Research on shared decision making has focused mostly on the creation of tools to support patient involvement in decisions and much less on how to create a culture where professionals espouse shared decision making as a skill and routinely use these tools. Achieving this aim will require multiple approaches, including strategies such as social marketing, engagement of clinical champions, support from other organisational leaders, and measurement that focuses on relevant aspects of patients’ experience such as their degree of deliberation and attainment of skills in shared decision making.
Challenges to implementation
Substantial challenges still need to be met. Producing and updating decision support for patients is expensive: it requires meticulous attention to the accuracy of evidence as well as designing information that is easily understood by patients with different backgrounds and literacy levels. Adapting tools rather than re-inventing would be wise for the NHS given the time and resources required. Tools should meet a quality standard, and a process to assess quality will be required.22
Perhaps the biggest challenge is to ensure that decision support materials are accessible to both patients and clinicians and that they fit into clinical workflows.23 This is important because these tools give clinicians access to summarised evidence about the harms and benefits of options just as much as they provide it to patients. Tools that provide short summaries for use in clinical encounters alongside longer sources of information that patients can access at home may be more readily adopted by clinicians.8
Building patient decision support into the NHS will require substantial investment and a collaboration between many agencies. Many of the building blocks are in place. High quality decision aids for many conditions already exist, although it would also be necessary to establish a system for regular review and updating. The results of the NHS Direct pilot will show whether it is possible to build systems that provide useful links between frontline NHS clinics and tools that are hosted online. Success will require strong strategic leadership, commissioning of high quality content, and the provision of sustained funding to host these resources using computerised, online, or telephone supported channels. If such a platform could be created, it would go a long way towards developing a patient led revolution in health care—one that is fuelled by evidence.
Cite this as: BMJ 2010;341:c5146
We thank Catherine Clay, Sam Hudson, and J Muir Gray for their comments and guidance.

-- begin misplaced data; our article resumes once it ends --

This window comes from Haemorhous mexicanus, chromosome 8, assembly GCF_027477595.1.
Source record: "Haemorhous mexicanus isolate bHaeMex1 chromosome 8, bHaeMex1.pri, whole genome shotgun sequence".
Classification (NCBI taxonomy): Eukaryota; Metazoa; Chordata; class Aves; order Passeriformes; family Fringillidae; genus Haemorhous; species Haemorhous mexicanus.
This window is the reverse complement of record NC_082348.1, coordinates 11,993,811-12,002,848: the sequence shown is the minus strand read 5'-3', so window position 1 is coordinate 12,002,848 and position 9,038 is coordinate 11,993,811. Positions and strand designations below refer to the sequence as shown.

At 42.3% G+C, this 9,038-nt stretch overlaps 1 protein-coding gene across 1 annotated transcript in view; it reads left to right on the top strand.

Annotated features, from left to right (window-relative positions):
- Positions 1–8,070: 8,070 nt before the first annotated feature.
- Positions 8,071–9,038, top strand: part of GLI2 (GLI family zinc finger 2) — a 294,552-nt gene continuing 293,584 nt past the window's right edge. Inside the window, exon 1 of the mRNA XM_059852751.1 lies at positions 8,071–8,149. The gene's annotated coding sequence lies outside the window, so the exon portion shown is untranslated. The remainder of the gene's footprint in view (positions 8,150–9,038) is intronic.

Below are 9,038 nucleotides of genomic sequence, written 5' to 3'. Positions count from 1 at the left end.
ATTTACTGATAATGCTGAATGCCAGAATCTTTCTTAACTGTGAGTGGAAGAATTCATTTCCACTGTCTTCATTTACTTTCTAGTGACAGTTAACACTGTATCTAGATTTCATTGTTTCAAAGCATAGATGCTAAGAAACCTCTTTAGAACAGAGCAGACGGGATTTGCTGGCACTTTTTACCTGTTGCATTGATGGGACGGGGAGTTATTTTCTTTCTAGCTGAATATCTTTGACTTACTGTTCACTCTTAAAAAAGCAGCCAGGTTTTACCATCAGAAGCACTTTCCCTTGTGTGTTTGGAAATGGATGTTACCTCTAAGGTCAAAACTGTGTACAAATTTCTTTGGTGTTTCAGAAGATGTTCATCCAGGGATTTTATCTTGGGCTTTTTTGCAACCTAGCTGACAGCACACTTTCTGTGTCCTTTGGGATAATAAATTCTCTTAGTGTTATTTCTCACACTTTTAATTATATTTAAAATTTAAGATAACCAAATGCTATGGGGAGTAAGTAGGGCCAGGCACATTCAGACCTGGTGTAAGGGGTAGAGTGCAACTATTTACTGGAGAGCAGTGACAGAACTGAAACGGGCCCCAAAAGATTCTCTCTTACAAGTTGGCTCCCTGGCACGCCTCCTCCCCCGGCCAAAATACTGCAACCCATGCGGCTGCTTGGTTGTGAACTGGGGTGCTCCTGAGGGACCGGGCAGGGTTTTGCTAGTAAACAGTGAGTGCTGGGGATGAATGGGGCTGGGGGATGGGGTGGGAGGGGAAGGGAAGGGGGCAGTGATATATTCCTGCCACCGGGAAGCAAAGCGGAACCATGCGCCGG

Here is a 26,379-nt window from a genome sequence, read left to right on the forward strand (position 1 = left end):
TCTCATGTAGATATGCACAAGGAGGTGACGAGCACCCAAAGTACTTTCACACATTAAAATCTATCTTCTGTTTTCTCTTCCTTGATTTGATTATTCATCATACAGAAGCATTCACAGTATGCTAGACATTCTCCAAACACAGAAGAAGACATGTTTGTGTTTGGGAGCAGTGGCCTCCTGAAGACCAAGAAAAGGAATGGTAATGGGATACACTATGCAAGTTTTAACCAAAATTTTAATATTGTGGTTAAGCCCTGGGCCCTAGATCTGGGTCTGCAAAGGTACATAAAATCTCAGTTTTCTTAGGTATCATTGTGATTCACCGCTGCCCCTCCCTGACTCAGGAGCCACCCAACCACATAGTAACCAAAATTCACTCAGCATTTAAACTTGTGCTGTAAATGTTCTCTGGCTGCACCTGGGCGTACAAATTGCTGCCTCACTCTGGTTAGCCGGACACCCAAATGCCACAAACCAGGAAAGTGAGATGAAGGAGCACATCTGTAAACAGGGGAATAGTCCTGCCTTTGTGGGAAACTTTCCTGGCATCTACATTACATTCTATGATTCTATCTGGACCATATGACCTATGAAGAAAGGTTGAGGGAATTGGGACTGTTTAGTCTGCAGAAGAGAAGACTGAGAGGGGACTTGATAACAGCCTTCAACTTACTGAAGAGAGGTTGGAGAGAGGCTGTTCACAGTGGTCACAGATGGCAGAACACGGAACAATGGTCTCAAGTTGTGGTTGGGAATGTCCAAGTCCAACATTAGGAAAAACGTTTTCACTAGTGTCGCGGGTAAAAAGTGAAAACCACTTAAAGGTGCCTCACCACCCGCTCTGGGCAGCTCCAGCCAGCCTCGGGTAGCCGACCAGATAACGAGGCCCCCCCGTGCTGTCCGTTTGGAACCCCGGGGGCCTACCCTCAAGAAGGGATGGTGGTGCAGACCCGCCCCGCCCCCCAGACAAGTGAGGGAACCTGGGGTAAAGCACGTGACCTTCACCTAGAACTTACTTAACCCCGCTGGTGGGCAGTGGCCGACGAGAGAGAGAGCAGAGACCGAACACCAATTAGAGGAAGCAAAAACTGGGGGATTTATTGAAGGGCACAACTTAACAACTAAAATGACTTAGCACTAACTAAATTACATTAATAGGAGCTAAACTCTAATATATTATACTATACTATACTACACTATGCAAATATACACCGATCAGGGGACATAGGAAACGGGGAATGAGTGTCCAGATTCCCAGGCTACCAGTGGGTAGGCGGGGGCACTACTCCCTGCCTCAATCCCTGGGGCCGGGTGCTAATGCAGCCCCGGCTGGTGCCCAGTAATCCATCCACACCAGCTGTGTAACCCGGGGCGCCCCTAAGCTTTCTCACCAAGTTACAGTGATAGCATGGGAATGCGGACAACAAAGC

Contributors and sources: The authors are engaged in research on the development of shared decision making and the implementation of patient decision support. GE, AC, and RT are members of the International Patient Decision Aids Collaboration. This article arose from discussions about the development of a web based patient decision support in the NHS. GE and SL initiated the article. All the authors were involved in drafting the article, revising it critically for intellectual content. GE is the guarantoror.
Competing interests: All authors have completed the unified competing interest form at www.icmje.org/coi_disclosure.pdf (available on request from the corresponding author) and declare no support from any organisation for the submitted work; RT has been paid for a lecture by the organising committee of the shared decision making international joint health care conference 2010 and has a number of projects related to shared decision making funded by the government and the Health Foundation; AC has done consultancy for the Foundation for Informed Medical Decision Making; GE has been awarded a grant for evaluation of an NHS Direct shared decision making project and developed PDAs that NHS Direct is considering hosting on its web platform; SL has done consultancy work on shared decision making for Hertfordshire PCT, NHS Institute and NHS Direct, is part time employed as national clinical lead for shared decision making by the Department of Health, has received payment for lectures, and is medical director of Pathways for Health, which has been used to map shared decision making interventions across a pathway of care. PW, EW, AC have no non-financial interests that may be relevant to the submitted work. RT and GE lead a Health Foundation funded project concerned with implementing shared decision making in practice; SL is a salaried general practitioner.
Provenance and peer review: Not commissioned; externally peer reviewed.